Herbs to Ease Travel Sickness
There are many herbs that can help to soothe the symptoms of travel sickness, such as catnip, liquorice or valerian. These can be taken as teas, tinctures or even as travel sweets.
- Ginger – The tuberous rhizome (rootstalk) of ginger contains gingerios, which calm and soothe the stomach. Ginger can be taken as a herbal decoction, tincture or as a sugar coated sweet before and during a journey. Oriental sailors have chewed fresh ginger root to combat seasickness for centuries. Its effectiveness has been confirming through numerous clinical trials. Ginger has long been used to treat nausea.
- Valerian – This tall, perennial herb often grows wild alongside river banks in Europe. Extracts of valerian root are rich in valepotriates, which act to sedate the nervous system. It can reduce the fears of travel that can trigger motion sickness. An infusion or tincture of the fresh root is more potent than using the dried root. Valerian can also aid sleep useful for long journeys.
- Catnip – Related to peppermint catnip is a mild herb and is particularly suited to use for children. Its active components are iridoids, tannins and volatile oils, which act to gently soothe and sedate the stomach and nerves. Catnip can be taken as an infusion before long journeys. Catnip has a pleasant taste and gentle action that make it suitable for ailing children.
- Peppermint – This familiar garden herb is an effective remedy for travel sickness. Its pungent, peppery leaves have volatile oils to balance gastro-intestinal activity and calm the stomach. Create a dry inhalation for a journey by adding a few drops of peppermint essential oil to a handkerchief. Peppermint’s volatile oils can help relax your stomach.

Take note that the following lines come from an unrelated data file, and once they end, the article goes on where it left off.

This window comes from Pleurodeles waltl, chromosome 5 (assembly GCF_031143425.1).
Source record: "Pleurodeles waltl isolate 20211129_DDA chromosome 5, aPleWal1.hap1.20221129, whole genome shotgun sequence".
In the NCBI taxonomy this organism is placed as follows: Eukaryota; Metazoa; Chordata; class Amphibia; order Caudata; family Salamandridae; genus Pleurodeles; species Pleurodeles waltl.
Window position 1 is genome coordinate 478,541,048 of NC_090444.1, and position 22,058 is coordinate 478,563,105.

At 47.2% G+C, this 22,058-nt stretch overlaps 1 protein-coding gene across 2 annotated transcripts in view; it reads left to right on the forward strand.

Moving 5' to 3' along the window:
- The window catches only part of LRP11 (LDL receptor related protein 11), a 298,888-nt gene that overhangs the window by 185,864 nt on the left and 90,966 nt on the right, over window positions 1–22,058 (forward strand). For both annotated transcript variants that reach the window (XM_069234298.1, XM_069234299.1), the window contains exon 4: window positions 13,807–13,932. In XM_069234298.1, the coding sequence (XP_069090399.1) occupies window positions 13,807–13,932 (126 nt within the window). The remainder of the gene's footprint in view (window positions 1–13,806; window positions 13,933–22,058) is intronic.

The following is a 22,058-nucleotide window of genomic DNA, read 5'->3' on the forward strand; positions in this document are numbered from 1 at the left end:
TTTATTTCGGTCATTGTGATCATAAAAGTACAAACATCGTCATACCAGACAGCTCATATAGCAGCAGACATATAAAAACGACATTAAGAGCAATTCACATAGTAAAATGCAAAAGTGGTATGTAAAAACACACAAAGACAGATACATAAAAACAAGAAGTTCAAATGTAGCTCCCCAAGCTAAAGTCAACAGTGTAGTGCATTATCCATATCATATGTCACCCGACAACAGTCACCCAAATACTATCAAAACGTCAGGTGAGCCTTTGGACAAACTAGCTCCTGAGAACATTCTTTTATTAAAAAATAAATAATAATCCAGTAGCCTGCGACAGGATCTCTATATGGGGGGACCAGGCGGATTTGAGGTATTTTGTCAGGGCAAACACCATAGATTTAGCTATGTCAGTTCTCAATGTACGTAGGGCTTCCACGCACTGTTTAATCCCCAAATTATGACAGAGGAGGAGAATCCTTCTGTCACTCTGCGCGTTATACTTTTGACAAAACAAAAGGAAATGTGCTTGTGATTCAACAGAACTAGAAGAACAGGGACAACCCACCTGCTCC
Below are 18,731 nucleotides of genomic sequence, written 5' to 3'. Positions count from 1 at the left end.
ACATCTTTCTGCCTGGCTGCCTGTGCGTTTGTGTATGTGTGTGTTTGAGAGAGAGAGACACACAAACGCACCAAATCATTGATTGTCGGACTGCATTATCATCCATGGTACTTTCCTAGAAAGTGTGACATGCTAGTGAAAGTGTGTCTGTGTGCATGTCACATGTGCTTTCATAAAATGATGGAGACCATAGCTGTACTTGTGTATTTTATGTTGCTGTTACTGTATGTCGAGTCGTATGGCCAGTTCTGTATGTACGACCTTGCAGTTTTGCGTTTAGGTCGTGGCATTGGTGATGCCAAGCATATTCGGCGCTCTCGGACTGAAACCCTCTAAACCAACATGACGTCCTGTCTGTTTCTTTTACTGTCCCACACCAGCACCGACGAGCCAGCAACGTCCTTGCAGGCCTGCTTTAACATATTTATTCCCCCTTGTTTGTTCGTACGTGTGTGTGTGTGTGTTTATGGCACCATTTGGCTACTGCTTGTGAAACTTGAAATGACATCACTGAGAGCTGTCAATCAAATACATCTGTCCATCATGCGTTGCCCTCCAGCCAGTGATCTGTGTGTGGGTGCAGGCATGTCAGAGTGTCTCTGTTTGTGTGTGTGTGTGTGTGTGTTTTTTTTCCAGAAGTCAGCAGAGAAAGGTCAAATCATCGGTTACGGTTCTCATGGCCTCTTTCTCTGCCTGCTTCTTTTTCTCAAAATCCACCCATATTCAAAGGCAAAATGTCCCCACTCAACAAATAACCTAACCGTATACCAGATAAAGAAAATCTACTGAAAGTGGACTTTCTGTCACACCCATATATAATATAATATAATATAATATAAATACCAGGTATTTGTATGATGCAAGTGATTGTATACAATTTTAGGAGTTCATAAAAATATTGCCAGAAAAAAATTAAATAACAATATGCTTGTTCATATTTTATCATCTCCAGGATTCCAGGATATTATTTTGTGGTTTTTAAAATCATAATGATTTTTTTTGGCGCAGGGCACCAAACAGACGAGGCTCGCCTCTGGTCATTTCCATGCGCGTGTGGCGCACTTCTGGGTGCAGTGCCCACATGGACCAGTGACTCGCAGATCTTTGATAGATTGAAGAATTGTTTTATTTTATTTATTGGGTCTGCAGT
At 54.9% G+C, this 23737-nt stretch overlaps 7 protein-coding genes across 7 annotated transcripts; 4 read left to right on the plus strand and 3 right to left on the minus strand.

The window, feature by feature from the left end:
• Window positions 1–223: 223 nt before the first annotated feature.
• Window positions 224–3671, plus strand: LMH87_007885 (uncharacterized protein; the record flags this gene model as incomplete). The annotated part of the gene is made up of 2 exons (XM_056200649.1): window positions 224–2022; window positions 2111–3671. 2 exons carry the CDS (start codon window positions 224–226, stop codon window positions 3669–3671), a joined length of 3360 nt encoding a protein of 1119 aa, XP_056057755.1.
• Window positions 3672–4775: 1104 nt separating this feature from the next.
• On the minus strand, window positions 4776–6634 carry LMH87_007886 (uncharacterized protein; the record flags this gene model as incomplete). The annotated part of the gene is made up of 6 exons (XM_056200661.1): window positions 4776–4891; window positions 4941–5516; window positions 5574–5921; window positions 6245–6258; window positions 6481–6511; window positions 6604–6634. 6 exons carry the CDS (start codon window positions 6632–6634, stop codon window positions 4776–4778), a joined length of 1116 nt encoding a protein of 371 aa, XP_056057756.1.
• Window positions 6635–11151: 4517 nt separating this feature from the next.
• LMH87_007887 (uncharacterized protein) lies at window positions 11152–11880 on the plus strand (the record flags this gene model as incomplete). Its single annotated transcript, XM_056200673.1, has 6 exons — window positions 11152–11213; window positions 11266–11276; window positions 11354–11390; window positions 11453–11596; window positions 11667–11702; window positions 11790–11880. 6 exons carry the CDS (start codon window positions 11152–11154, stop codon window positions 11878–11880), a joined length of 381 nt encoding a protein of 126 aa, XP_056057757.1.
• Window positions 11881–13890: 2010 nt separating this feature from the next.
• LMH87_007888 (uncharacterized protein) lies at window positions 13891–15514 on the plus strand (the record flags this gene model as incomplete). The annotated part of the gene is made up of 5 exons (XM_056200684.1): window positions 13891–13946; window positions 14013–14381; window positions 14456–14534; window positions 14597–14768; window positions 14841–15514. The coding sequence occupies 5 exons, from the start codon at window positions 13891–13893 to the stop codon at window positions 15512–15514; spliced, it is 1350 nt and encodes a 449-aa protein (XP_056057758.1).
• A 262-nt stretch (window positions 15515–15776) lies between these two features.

- Black Horehound – This perennial herb with pretty, purple flowers is believed to present nausea associated with travel sickness. It is related to peppermint and is rich in active compounds diterpenoids, saponins and volatile oils, which help settle the nerves. Take it as a tincture or as a herbal infusion. An infusion of dried black horehound can help prevent motion sickness.
- Liquorice Root – Liquorice root can be taken as an infusion, as a tincture or as a decoction. It has a potent anti-inflammatory effect, soothing the mucus membranes of the stomach and rescuing the fatigue often associated with long journeys. You should avoid taking liquorice if you are pregnant, diabetic or suffer from hypertension. Take liquorice root to soothe your stomach, or chew liquorice sweets.
- Chamomile – As well as easing the discomfort of a hangover, this herb can be used to counter the effects of travel sickness. Chamonile’s active ingredients include sesquiterpene lactones, flavonoids, coumarins and phenolic acids. When making a chamomile infusion it is best to use the German variety of the herb’s flowerhead as opposed to the Roman variety : German chamomile has a milder flavour and lacks bitterness.
Recipe for Ginger and Cayenne Tea
Include making a herbal remedy for motion sickness as part of your preparations before a long journey. The recipe below is easy to prepare and uses everyday ingredients you should find in your kitchen cupboard.
- Grate 2cm fresh ginger root into a heat resistant glass jug.
- Add a dash of ground cayenne pepper.
- Pour on boiling water and steep for around five minutes.
- Strain off the liquid and sip a cup half an hour before your journey. You can take the remaining liquid in a thermos flask.
- The spicy remedy should taste quite palatable, but sweeten with honey if desired.